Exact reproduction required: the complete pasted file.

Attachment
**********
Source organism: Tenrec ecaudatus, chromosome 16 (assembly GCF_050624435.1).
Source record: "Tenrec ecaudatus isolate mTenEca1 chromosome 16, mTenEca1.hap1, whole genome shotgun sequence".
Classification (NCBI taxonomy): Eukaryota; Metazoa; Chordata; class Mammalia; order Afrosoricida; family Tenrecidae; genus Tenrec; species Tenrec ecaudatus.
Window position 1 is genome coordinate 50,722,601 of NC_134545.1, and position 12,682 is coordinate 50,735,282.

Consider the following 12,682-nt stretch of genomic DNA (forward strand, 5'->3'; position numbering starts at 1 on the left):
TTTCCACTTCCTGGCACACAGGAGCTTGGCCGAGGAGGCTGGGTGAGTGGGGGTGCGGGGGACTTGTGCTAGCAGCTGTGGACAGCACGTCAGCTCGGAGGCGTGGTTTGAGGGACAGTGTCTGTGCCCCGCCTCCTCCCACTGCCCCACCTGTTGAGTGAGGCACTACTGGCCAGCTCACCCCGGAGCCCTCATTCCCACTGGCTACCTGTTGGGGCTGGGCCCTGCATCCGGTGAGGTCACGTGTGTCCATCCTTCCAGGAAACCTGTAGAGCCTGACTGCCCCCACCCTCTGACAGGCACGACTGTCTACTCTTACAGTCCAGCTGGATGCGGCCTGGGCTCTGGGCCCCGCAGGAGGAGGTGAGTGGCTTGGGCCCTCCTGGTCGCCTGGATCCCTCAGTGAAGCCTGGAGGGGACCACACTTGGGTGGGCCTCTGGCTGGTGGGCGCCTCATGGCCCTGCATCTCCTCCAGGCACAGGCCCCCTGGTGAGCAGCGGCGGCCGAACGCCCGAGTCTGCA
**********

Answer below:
Source organism: Tenrec ecaudatus, chromosome 16 (assembly GCF_050624435.1).
Source record: "Tenrec ecaudatus isolate mTenEca1 chromosome 16, mTenEca1.hap1, whole genome shotgun sequence".
Classification (NCBI taxonomy): Eukaryota; Metazoa; Chordata; class Mammalia; order Afrosoricida; family Tenrecidae; genus Tenrec; species Tenrec ecaudatus.
Window position 1 is genome coordinate 50,722,601 of NC_134545.1, and position 12,682 is coordinate 50,735,282.

Consider the following 12,682-nt stretch of genomic DNA (forward strand, 5'->3'; position numbering starts at 1 on the left):
TTTCCACTTCCTGGCACACAGGAGCTTGGCCGAGGAGGCTGGGTGAGTGGGGGTGCGGGGGACTTGTGCTAGCAGCTGTGGACAGCACGTCAGCTCGGAGGCGTGGTTTGAGGGACAGTGTCTGTGCCCCGCCTCCTCCCACTGCCCCACCTGTTGAGTGAGGCACTACTGGCCAGCTCACCCCGGAGCCCTCATTCCCACTGGCTACCTGTTGGGGCTGGGCCCTGCATCCGGTGAGGTCACGTGTGTCCATCCTTCCAGGAAACCTGTAGAGCCTGACTGCCCCCACCCTCTGACAGGCACGACTGTCTACTCTTACAGTCCAGCTGGATGCGGCCTGGGCTCTGGGCCCCGCAGGAGGAGGTGAGTGGCTTGGGCCCTCCTGGTCGCCTGGATCCCTCAGTGAAGCCTGGAGGGGACCACACTTGGGTGGGCCTCTGGCTGGTGGGCGCCTCATGGCCCTGCATCTCCTCCAGGCACAGGCCCCCTGGTGAGCAGCGGCGGCCGAACGCCCGAGTCTGCA